Philanthropic Ivorian couple puts smile on slum through tennis
Kenya has produced several tennis champions including Angela Okutoyi, who was the first female Kenyan to play and win a junior Grand Slam match at the Australian Open early this year
However, most of the budding players, who would wish to hone their skills, have had to grapple with several challenges including lack of kit and more so playing on dusty surfaces.
Playing at well-equipped public clubs is sometimes impossible to the players due to prohibitive costs of hiring the facilities thus the notion that tennis is for the rich.
The ideology that tennis is a sport for the privileged few has been put to rest, thanks to the philanthropy of Ivorian nationals Alfred Aka Anoh and his wife Faith Aude - Liliane.
The couple came to Kenya in 2017 and unbeknownst to them, the country was teeming with immense talent which they were only too eager to exploit.
“We booked the plane from Abidjan (Cote d’ Ivore capital) to Nairobi and in tow was our son who was eager to see what was up the sleeves of his Kenyan counterparts, ‘’ Faith said.
“It was one sunny weekend in a tournament and the boy was excited at how Kenyan players were hard-working but that was not the point. The ball was in my court on how best I should assist most of those underprivileged kids,” she noted.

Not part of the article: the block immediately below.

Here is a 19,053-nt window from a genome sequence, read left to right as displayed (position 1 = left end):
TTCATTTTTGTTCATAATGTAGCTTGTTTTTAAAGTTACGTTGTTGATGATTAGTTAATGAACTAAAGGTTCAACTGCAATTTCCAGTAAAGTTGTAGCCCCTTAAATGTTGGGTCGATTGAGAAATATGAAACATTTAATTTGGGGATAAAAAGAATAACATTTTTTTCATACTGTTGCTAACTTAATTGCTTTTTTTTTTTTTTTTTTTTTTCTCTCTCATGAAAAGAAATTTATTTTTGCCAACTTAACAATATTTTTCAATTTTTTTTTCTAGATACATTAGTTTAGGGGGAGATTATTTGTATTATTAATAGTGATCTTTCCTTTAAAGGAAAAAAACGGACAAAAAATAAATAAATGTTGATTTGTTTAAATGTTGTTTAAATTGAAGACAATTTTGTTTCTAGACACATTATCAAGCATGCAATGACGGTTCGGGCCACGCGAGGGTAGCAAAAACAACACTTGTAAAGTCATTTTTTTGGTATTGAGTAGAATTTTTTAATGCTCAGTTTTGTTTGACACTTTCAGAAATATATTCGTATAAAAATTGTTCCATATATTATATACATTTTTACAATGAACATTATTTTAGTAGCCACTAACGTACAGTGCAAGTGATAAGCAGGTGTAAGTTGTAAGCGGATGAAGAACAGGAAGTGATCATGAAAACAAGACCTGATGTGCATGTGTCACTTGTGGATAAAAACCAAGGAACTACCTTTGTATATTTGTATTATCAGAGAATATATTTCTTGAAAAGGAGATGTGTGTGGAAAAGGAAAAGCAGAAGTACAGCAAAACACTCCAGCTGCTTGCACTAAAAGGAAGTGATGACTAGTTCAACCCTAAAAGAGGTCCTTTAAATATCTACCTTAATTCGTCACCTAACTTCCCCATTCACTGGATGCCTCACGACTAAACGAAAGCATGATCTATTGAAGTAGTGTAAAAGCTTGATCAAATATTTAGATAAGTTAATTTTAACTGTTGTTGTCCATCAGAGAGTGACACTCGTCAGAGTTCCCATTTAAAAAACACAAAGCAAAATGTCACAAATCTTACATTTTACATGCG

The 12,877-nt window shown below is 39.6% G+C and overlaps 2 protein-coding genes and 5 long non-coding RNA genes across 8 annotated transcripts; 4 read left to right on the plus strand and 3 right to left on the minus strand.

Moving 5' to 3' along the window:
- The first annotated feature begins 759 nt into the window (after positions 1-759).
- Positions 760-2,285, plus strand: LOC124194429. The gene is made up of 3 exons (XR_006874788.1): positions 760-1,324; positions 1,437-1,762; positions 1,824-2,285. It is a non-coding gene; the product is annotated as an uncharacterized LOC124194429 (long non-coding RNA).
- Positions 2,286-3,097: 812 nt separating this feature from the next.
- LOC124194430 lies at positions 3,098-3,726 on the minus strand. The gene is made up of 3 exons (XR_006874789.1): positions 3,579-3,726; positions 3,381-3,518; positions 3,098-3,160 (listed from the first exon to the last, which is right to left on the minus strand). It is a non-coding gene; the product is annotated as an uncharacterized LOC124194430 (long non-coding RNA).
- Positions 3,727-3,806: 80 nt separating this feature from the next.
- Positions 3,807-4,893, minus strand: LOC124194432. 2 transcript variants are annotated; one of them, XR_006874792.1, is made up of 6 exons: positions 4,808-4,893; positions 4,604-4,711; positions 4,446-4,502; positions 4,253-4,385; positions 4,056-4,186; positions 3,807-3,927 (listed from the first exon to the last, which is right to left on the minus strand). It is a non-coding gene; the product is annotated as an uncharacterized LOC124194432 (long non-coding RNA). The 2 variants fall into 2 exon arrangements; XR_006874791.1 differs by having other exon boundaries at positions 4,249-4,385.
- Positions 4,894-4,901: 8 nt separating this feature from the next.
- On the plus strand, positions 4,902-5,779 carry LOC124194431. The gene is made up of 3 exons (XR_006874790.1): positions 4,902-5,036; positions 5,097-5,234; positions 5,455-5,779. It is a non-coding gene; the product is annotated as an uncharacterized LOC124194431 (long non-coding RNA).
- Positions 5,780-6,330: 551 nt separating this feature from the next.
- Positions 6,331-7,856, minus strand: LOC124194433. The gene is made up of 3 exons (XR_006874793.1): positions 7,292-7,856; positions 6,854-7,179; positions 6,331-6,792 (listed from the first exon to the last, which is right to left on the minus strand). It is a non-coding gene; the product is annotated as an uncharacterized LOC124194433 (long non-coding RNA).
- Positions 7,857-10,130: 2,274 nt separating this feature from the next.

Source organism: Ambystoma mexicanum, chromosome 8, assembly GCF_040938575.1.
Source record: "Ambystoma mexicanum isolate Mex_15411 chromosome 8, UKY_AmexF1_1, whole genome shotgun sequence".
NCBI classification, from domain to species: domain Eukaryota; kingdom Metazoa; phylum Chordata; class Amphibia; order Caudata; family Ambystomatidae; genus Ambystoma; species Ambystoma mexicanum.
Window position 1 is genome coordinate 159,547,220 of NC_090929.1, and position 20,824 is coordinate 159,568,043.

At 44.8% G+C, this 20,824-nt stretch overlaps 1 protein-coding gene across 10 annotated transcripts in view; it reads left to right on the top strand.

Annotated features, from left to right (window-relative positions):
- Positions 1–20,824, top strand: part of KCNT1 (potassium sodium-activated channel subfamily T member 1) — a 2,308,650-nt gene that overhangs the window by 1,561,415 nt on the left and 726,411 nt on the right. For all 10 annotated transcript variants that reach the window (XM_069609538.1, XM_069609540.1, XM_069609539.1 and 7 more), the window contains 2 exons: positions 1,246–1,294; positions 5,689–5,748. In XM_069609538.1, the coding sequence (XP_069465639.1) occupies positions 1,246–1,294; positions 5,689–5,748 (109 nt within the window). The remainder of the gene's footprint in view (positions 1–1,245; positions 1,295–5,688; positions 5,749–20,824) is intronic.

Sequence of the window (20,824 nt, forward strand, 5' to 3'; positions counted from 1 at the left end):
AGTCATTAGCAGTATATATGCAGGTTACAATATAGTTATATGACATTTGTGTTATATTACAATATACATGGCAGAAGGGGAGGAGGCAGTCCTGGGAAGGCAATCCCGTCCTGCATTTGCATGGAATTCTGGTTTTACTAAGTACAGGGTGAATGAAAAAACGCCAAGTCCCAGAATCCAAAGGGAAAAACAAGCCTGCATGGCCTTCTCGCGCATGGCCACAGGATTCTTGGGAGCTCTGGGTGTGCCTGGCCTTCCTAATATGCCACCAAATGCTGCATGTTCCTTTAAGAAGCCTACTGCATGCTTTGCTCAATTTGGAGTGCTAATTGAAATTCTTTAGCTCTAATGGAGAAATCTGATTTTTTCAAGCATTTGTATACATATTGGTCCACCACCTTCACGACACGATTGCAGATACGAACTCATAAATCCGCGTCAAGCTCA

Faith’s interest in the rapid rise of the game in Kenya was informed by the greatest talents the country was increasingly churning.
Faith and Alfred started an initiative dubbed A Smile is Possible, a foundation tailored to bringing smiles to kids from less fortunate communities.
It took a short while for the newly formed foundation to organize a tennis tournament that players predominantly hailed from Kibera slums.
“We do this from our pockets. No one sponsors us and we merely get things moving from our little savings,” said Faith after a tournament.
“It is amazing and that’s why I have been saying I will burn the midnight oil to ensure that I make a contribution that will impact positively in their careers,” she said.
During the tournament, kids got the chance to mingle where they shared different stories of their life and journey in tennis as they aim to emulate established players such as Okutoyi and Changawa. The tournament, which was under the management of top national coach Veronica Osogo, of Zion Zone Tennis Foundation, saw 100 kids of both genders partaking in an inaugural age-group set-up.